Penn State Scandal 'An American Story'
Former NFL player says youth athletic programs offer an ideal environment for predators.
This is the first article in a three-part Patch series focusing on Maryland leaders who are working to prevent child abuse.
Former Baltimore Colts player Joe Ehrmann doesn't mince words.
Without hestiation, this Maryland resident says churches and athletic programs are two of the most dangerous environments for children in America today.
The Penn State sex abuse scandal that broke Nov. 5 certainly lends weight to Ehrmann's theory. Jerry Sandusky, a former Penn State football coach, has been charged with sexually abusing eight boys since the mid-'90s through a charity he ran.
Some of Sandusky's alleged crimes reportedly took place inside the university's athletic facilities. The school's president and other university officials have been implicated in a cover-up. Longtime head football coach Joe Paterno was fired. State College, Pa., is in a tailspin.
But this isn't a story isolated to a small college town in central Pennsylvania, said Ehrmann, a former Balitmore Colts defensive linebacker and the founder of the Baltimore-based Coach for America.
"It's an American story. ... We've broken the social contract with children in this country. Here you've got an accustation of a man having sex in a shower and no one takes it to the next level?" Ehrmann asked. "That's an American problem. That's not just a Penn State problem."
Ehrmann, who played football at Syracuse University in the late '60s and early '70s and was drafted to the NFL in 1973, said youth athletic programs offer ideal environments for predators to stalk their young victims.
"In this age of travel teams and individualized coaching and all the things that take place out of the education environment, it's almost every day that there's some predatory coach," he said.
Patricia Cronin, the executive director of The Family Tree, a statewide nonprofit designed to prevent child abuse, said parents need to set boundaries. As a general rule, children should never be left alone with another adult, she said.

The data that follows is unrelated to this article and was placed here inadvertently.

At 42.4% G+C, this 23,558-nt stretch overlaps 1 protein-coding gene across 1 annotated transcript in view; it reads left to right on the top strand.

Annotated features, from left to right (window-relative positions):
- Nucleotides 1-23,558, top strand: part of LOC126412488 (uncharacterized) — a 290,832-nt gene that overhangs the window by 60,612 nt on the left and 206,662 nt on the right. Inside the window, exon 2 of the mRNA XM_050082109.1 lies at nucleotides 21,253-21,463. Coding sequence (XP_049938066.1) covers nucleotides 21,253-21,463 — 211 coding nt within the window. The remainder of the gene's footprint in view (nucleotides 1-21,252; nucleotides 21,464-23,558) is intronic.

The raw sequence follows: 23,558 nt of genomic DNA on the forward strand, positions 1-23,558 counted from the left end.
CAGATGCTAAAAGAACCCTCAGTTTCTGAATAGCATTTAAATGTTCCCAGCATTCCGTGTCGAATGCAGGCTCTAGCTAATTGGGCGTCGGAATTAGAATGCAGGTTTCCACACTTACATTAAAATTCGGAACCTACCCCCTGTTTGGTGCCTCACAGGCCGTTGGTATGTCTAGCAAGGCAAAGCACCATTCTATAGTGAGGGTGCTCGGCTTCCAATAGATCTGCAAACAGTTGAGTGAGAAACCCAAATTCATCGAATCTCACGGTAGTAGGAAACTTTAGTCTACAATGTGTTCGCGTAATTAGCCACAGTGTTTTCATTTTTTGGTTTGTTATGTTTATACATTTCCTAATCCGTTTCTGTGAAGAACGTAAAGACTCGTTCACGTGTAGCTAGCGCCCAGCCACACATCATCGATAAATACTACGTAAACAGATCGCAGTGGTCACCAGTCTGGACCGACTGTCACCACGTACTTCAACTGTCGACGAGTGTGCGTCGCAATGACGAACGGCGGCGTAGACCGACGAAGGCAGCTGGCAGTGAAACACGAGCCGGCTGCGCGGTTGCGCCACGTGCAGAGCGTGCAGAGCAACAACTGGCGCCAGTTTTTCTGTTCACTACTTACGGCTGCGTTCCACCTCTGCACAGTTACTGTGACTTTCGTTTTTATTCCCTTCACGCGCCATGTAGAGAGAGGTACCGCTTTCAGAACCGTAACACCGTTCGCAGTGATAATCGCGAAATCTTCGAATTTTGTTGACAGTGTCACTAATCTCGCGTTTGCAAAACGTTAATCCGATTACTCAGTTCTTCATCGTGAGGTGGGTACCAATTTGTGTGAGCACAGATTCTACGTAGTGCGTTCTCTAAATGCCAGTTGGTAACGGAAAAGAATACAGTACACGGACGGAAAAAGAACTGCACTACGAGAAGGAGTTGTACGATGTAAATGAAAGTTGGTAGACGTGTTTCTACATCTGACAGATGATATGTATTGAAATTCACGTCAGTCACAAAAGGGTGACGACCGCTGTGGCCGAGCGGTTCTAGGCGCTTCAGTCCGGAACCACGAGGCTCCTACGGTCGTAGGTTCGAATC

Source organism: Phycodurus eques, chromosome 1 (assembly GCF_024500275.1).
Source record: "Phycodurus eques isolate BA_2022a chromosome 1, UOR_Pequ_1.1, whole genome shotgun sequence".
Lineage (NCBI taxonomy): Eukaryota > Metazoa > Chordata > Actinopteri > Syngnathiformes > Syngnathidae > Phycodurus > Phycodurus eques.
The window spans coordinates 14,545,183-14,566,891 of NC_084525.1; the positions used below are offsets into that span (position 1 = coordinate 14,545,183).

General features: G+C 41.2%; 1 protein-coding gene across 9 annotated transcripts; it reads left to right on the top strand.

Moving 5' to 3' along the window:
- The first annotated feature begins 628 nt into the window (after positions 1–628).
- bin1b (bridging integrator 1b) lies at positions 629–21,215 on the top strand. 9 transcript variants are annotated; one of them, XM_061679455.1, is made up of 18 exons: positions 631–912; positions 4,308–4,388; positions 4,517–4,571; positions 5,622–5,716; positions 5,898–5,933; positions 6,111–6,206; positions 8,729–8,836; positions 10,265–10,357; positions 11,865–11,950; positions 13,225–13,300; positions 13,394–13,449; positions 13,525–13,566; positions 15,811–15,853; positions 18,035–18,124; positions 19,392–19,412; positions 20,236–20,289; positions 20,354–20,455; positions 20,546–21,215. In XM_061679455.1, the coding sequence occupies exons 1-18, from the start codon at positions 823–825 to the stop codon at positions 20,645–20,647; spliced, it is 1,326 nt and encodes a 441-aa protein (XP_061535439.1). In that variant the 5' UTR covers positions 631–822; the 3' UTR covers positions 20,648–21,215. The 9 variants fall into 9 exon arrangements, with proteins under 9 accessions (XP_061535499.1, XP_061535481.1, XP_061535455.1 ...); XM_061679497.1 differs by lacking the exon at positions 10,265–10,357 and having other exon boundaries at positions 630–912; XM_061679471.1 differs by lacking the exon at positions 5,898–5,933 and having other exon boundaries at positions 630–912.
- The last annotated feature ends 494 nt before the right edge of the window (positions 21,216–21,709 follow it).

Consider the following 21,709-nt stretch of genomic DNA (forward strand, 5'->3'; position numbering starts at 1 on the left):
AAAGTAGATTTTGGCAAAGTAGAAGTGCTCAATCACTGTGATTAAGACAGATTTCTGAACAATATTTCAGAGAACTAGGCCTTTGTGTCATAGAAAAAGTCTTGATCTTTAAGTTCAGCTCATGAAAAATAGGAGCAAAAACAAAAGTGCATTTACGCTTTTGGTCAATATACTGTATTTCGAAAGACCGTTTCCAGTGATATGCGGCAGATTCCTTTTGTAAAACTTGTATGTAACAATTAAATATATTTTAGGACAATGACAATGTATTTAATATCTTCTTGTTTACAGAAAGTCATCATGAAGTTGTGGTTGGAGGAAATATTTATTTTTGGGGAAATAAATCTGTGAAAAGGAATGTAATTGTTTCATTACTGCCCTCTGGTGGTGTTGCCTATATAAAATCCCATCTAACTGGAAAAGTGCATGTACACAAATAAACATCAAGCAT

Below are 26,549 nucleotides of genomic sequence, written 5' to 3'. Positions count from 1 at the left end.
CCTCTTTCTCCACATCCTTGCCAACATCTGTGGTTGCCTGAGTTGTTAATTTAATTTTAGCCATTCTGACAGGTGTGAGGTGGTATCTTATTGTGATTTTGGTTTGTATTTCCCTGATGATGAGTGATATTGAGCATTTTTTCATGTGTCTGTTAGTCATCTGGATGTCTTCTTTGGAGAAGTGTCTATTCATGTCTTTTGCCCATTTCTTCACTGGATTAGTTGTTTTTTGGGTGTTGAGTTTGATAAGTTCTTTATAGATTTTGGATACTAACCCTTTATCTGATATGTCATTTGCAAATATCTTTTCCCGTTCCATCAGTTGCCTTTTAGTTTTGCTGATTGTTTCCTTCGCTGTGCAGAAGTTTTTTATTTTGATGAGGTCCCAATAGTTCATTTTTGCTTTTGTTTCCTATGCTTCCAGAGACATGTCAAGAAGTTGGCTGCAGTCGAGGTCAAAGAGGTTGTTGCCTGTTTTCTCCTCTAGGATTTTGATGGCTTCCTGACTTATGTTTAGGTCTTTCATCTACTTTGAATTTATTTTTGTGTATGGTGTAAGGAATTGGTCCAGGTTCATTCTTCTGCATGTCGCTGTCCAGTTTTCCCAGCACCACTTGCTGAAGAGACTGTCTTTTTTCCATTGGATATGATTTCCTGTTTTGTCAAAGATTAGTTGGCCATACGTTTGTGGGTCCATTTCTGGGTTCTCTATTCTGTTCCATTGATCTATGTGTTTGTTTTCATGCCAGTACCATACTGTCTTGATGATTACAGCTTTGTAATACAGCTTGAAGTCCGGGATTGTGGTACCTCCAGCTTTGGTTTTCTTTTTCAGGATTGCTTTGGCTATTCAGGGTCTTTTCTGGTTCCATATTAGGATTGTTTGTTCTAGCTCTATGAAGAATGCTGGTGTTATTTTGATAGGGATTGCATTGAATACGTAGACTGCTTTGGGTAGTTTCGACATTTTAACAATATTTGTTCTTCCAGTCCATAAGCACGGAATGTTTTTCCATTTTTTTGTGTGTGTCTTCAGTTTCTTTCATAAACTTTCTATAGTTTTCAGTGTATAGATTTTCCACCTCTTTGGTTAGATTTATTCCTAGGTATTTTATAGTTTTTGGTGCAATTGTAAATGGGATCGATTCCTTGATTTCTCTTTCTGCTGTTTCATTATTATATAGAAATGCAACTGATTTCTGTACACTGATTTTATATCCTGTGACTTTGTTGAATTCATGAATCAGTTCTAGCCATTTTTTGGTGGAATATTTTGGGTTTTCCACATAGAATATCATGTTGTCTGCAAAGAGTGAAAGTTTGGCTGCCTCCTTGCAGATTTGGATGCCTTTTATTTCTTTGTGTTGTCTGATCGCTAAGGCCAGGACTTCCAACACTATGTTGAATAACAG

"History doesn't suggest that things will change," Cronin said. "Coaches have to be supervised, have to be trained."
Parents should also run background checks on adults who supervise their children, said Stacie Rumenap, president of the national noprofit Stop Child Predators.
"A lot of these programs don't require background checks for their coaches, their scout leaders, their teaders," Rumenap said. "Background checks are inexpensive. That would be one more mechanism for parents to feel safe about who they are trusting their kids too, one more tool."
Ehrmann said the Penn State scandal is primarily a story about a university trying to protect its image and protect a football program, but it should serve as an alarm to all parents.
"It's a wake-up call for every youth program, for every parent of an athlete. What are the policies, procedures and guidelines?" Ehrmann asked. "Ninety percent of them have no guidelines, no policies, no procedures. We have no protective barriers. That is a welcome sign to predators."
The second part of this series will focus on the difficulty prosecuting sex offenders who abuse children in Maryland.